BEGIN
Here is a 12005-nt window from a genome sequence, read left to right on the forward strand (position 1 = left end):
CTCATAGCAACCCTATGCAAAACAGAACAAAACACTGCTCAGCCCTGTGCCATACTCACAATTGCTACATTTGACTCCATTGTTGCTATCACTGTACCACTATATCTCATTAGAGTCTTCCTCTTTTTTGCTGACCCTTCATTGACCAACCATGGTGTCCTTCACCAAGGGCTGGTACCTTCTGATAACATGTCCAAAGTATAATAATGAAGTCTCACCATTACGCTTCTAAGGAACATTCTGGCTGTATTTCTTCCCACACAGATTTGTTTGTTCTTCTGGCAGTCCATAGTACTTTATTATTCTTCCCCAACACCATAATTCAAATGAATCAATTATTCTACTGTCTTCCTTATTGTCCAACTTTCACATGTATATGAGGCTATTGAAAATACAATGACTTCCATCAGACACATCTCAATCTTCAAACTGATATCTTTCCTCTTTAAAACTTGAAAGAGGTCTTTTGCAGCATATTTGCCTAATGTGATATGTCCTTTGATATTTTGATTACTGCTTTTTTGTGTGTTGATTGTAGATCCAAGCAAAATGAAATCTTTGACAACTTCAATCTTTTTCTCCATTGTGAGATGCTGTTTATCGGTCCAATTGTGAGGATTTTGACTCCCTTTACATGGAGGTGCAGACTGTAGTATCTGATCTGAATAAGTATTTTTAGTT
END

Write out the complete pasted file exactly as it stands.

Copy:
Here is a 12005-nt window from a genome sequence, read left to right on the forward strand (position 1 = left end):
CTCATAGCAACCCTATGCAAAACAGAACAAAACACTGCTCAGCCCTGTGCCATACTCACAATTGCTACATTTGACTCCATTGTTGCTATCACTGTACCACTATATCTCATTAGAGTCTTCCTCTTTTTTGCTGACCCTTCATTGACCAACCATGGTGTCCTTCACCAAGGGCTGGTACCTTCTGATAACATGTCCAAAGTATAATAATGAAGTCTCACCATTACGCTTCTAAGGAACATTCTGGCTGTATTTCTTCCCACACAGATTTGTTTGTTCTTCTGGCAGTCCATAGTACTTTATTATTCTTCCCCAACACCATAATTCAAATGAATCAATTATTCTACTGTCTTCCTTATTGTCCAACTTTCACATGTATATGAGGCTATTGAAAATACAATGACTTCCATCAGACACATCTCAATCTTCAAACTGATATCTTTCCTCTTTAAAACTTGAAAGAGGTCTTTTGCAGCATATTTGCCTAATGTGATATGTCCTTTGATATTTTGATTACTGCTTTTTTGTGTGTTGATTGTAGATCCAAGCAAAATGAAATCTTTGACAACTTCAATCTTTTTCTCCATTGTGAGATGCTGTTTATCGGTCCAATTGTGAGGATTTTGACTCCCTTTACATGGAGGTGCAGACTGTAGTATCTGATCTGAATAAGTATTTTTAGTT